Our world is changing fast ? we are experiencing pressure from climate change, growing demands for finite resources, biodiversity loss and the extinction of many plants and animals. introduces you to subjects from the natural sciences, social sciences and technology to develop your understanding of environmental issues and sustainability concerns. It shows how people are seeking positive solutions to environmental challenges where you live, in the Arctic, Africa, the Amazon and China. You do not need any prior environmental knowledge to study this key introductory OU level 1 module, just an interest in the future of our planet.
This interdisciplinary module will equip you to take an active part in sustainability debates. It will provide a guide to the mass of information currently available on key environmental issues, including conservation of biodiversity, adaptation to climate change and long-term food security. It will encourage you to look at these issues from multiple perspectives and to take a holistic view of environmental systems, including how we value them. An investigation strand will run throughout the module, in which you'll look at an aspect of your local environment or consumption behaviour to evaluate the possibilities of future response to change.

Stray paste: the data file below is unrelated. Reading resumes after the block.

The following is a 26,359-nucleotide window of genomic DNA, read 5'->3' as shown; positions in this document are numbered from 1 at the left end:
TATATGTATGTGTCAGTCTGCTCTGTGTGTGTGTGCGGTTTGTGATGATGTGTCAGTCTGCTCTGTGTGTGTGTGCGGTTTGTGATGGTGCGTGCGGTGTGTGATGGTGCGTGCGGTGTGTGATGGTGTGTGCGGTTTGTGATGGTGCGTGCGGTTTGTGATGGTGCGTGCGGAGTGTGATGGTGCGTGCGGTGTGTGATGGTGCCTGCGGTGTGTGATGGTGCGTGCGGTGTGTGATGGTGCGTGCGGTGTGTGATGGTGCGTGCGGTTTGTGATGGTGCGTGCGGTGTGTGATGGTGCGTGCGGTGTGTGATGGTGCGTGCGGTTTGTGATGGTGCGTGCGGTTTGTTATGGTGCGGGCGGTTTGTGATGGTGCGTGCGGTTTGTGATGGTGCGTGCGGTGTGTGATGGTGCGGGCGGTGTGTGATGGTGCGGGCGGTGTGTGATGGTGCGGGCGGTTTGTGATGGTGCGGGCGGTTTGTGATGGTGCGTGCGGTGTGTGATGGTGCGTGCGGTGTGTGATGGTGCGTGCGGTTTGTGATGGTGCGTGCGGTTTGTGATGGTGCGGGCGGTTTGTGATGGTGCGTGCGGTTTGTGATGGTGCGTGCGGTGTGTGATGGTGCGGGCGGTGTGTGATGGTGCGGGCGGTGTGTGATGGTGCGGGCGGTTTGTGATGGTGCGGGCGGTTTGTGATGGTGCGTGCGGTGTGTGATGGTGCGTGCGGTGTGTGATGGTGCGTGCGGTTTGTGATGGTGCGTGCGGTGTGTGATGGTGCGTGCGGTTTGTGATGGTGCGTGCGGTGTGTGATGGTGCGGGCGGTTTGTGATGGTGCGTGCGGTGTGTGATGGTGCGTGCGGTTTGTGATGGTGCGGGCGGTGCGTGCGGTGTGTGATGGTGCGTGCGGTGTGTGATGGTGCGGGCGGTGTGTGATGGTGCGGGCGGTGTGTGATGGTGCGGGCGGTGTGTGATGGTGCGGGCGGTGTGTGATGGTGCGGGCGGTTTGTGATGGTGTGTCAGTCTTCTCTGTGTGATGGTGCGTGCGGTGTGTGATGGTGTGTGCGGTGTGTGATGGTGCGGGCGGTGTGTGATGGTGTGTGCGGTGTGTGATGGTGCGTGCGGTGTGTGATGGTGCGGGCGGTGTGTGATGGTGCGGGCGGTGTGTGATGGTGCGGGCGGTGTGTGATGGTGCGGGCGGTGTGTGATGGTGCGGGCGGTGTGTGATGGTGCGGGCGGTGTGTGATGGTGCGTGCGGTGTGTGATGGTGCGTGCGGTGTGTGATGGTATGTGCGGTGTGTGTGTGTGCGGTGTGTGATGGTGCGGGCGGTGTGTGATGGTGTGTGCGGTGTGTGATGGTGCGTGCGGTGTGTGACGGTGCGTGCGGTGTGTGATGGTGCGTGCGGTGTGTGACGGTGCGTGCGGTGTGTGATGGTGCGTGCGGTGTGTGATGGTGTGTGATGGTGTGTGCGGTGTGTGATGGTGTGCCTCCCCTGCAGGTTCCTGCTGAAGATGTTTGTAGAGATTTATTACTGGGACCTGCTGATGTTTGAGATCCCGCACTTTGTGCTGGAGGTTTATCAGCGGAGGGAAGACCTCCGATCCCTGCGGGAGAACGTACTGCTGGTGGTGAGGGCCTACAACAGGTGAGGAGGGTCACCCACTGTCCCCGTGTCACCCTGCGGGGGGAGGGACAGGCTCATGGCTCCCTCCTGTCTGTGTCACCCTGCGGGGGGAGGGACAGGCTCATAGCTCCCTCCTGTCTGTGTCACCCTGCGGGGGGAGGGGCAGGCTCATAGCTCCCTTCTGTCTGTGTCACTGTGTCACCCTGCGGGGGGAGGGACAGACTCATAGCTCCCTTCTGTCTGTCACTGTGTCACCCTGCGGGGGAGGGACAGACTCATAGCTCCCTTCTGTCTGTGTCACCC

Ann Grand, Lecturer in Astrobiology Education, interviews Shonil Bhagwat, Professor of Environment and Development, on the intersections between his work on environment and international development and astrobiology.
Global biodiversity is in decline and the spotlight is on all of us to act to help monitor and protect the variety of ecosystems to reduce deterioration. This loss affects ecosystems, species and habitats on which all life on earth depends. What can and should we be doing to help sustain nature?
‘You are what you eat’, goes the old adage, but what you eat also has an impact on the environment.
This free course, Eating for the environment, will explore the links between food, nutrition and environmental sustainability. It will start by exploring the diversity on your dinner plate and encourage you to reflect on it in relation to dietary choices and preferences of people around the world. It will explore the connections between food, culture and traditions, and the challenges in providing healthy and nutritious food to the world’s growing population. The course will examine innovative approaches to food that also help environmental sustainability.
This free course, Citizen science and global biodiversity, deals with the importance of biodiversity and explores how anyone can contribute to and be involved in identifying and recording wildlife, as a citizen scientist. It looks at what citizen science is, and how citizen science facilitates public involvement in scientific research activities as individuals learn and build skills.
Traditional biological keys are introduced and online recording is demonstrated using citizen science techniques and practical activities using the www.iSpotnature.org platform. The course goes on to demonstrate how, once a species is identified, web resources can be used to research its ecology. The role of citizen science is illustrated through a number of case studies from across the world. Finally, the course concludes by exploring the impact citizen scientists are having on recording biodiversity around the globe.